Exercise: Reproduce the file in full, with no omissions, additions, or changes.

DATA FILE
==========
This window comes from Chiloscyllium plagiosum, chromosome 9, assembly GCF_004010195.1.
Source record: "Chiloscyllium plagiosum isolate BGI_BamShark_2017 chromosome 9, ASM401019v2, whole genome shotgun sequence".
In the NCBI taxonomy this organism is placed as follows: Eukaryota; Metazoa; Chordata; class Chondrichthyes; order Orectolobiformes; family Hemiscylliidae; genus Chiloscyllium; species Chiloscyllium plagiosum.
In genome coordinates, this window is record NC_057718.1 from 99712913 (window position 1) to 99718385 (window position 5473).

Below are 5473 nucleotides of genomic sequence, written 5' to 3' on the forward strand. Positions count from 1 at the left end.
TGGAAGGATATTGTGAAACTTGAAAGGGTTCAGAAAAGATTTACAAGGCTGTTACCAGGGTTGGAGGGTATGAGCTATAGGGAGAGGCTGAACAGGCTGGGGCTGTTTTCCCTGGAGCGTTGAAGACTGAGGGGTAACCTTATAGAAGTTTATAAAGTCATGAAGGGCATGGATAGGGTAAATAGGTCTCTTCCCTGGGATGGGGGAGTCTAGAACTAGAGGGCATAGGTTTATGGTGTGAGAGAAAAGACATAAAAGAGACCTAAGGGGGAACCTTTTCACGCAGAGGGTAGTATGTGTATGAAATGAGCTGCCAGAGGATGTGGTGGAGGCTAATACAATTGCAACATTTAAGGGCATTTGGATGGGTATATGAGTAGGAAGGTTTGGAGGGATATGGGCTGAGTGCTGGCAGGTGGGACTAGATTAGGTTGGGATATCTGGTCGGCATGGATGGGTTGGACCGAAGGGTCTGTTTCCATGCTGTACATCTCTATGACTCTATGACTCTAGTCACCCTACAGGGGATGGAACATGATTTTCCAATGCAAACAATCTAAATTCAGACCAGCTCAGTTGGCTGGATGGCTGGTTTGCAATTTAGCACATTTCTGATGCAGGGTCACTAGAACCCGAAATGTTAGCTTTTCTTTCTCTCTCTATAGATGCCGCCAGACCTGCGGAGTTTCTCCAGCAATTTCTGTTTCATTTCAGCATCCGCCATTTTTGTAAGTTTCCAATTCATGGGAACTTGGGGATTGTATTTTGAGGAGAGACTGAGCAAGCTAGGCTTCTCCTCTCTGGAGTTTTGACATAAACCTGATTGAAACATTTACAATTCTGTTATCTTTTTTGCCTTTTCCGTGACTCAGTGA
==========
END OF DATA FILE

This window comes from Chiloscyllium plagiosum, chromosome 9, assembly GCF_004010195.1.
Source record: "Chiloscyllium plagiosum isolate BGI_BamShark_2017 chromosome 9, ASM401019v2, whole genome shotgun sequence".
In the NCBI taxonomy this organism is placed as follows: Eukaryota; Metazoa; Chordata; class Chondrichthyes; order Orectolobiformes; family Hemiscylliidae; genus Chiloscyllium; species Chiloscyllium plagiosum.
In genome coordinates, this window is record NC_057718.1 from 99712913 (window position 1) to 99718385 (window position 5473).

Below are 5473 nucleotides of genomic sequence, written 5' to 3' on the forward strand. Positions count from 1 at the left end.
TGGAAGGATATTGTGAAACTTGAAAGGGTTCAGAAAAGATTTACAAGGCTGTTACCAGGGTTGGAGGGTATGAGCTATAGGGAGAGGCTGAACAGGCTGGGGCTGTTTTCCCTGGAGCGTTGAAGACTGAGGGGTAACCTTATAGAAGTTTATAAAGTCATGAAGGGCATGGATAGGGTAAATAGGTCTCTTCCCTGGGATGGGGGAGTCTAGAACTAGAGGGCATAGGTTTATGGTGTGAGAGAAAAGACATAAAAGAGACCTAAGGGGGAACCTTTTCACGCAGAGGGTAGTATGTGTATGAAATGAGCTGCCAGAGGATGTGGTGGAGGCTAATACAATTGCAACATTTAAGGGCATTTGGATGGGTATATGAGTAGGAAGGTTTGGAGGGATATGGGCTGAGTGCTGGCAGGTGGGACTAGATTAGGTTGGGATATCTGGTCGGCATGGATGGGTTGGACCGAAGGGTCTGTTTCCATGCTGTACATCTCTATGACTCTATGACTCTAGTCACCCTACAGGGGATGGAACATGATTTTCCAATGCAAACAATCTAAATTCAGACCAGCTCAGTTGGCTGGATGGCTGGTTTGCAATTTAGCACATTTCTGATGCAGGGTCACTAGAACCCGAAATGTTAGCTTTTCTTTCTCTCTCTATAGATGCCGCCAGACCTGCGGAGTTTCTCCAGCAATTTCTGTTTCATTTCAGCATCCGCCATTTTTGTAAGTTTCCAATTCATGGGAACTTGGGGATTGTATTTTGAGGAGAGACTGAGCAAGCTAGGCTTCTCCTCTCTGGAGTTTTGACATAAACCTGATTGAAACATTTACAATTCTGTTATCTTTTTTGCCTTTTCCGTGACTCAGTGA